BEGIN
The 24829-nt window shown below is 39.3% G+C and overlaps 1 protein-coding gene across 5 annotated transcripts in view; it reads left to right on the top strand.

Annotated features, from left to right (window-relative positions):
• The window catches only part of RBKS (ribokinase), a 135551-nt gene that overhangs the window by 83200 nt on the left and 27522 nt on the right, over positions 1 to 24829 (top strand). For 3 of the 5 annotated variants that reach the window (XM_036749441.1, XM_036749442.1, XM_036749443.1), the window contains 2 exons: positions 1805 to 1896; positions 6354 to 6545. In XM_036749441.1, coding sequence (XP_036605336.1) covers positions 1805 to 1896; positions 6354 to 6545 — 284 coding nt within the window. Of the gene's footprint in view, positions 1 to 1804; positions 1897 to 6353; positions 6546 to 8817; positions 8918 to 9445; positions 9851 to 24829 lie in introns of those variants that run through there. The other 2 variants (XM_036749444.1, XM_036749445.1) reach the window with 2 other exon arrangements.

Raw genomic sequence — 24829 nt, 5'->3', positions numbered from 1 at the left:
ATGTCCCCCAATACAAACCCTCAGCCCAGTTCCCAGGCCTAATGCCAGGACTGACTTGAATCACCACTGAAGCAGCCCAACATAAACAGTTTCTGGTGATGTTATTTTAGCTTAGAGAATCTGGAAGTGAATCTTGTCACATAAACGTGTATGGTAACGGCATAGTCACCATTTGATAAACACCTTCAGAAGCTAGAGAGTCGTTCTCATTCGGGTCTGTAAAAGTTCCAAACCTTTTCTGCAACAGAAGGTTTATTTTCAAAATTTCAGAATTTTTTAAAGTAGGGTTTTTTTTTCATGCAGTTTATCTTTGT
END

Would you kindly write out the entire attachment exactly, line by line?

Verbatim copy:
The 24829-nt window shown below is 39.3% G+C and overlaps 1 protein-coding gene across 5 annotated transcripts in view; it reads left to right on the top strand.

Annotated features, from left to right (window-relative positions):
• The window catches only part of RBKS (ribokinase), a 135551-nt gene that overhangs the window by 83200 nt on the left and 27522 nt on the right, over positions 1 to 24829 (top strand). For 3 of the 5 annotated variants that reach the window (XM_036749441.1, XM_036749442.1, XM_036749443.1), the window contains 2 exons: positions 1805 to 1896; positions 6354 to 6545. In XM_036749441.1, coding sequence (XP_036605336.1) covers positions 1805 to 1896; positions 6354 to 6545 — 284 coding nt within the window. Of the gene's footprint in view, positions 1 to 1804; positions 1897 to 6353; positions 6546 to 8817; positions 8918 to 9445; positions 9851 to 24829 lie in introns of those variants that run through there. The other 2 variants (XM_036749444.1, XM_036749445.1) reach the window with 2 other exon arrangements.

Raw genomic sequence — 24829 nt, 5'->3', positions numbered from 1 at the left:
ATGTCCCCCAATACAAACCCTCAGCCCAGTTCCCAGGCCTAATGCCAGGACTGACTTGAATCACCACTGAAGCAGCCCAACATAAACAGTTTCTGGTGATGTTATTTTAGCTTAGAGAATCTGGAAGTGAATCTTGTCACATAAACGTGTATGGTAACGGCATAGTCACCATTTGATAAACACCTTCAGAAGCTAGAGAGTCGTTCTCATTCGGGTCTGTAAAAGTTCCAAACCTTTTCTGCAACAGAAGGTTTATTTTCAAAATTTCAGAATTTTTTAAAGTAGGGTTTTTTTTTCATGCAGTTTATCTTTGT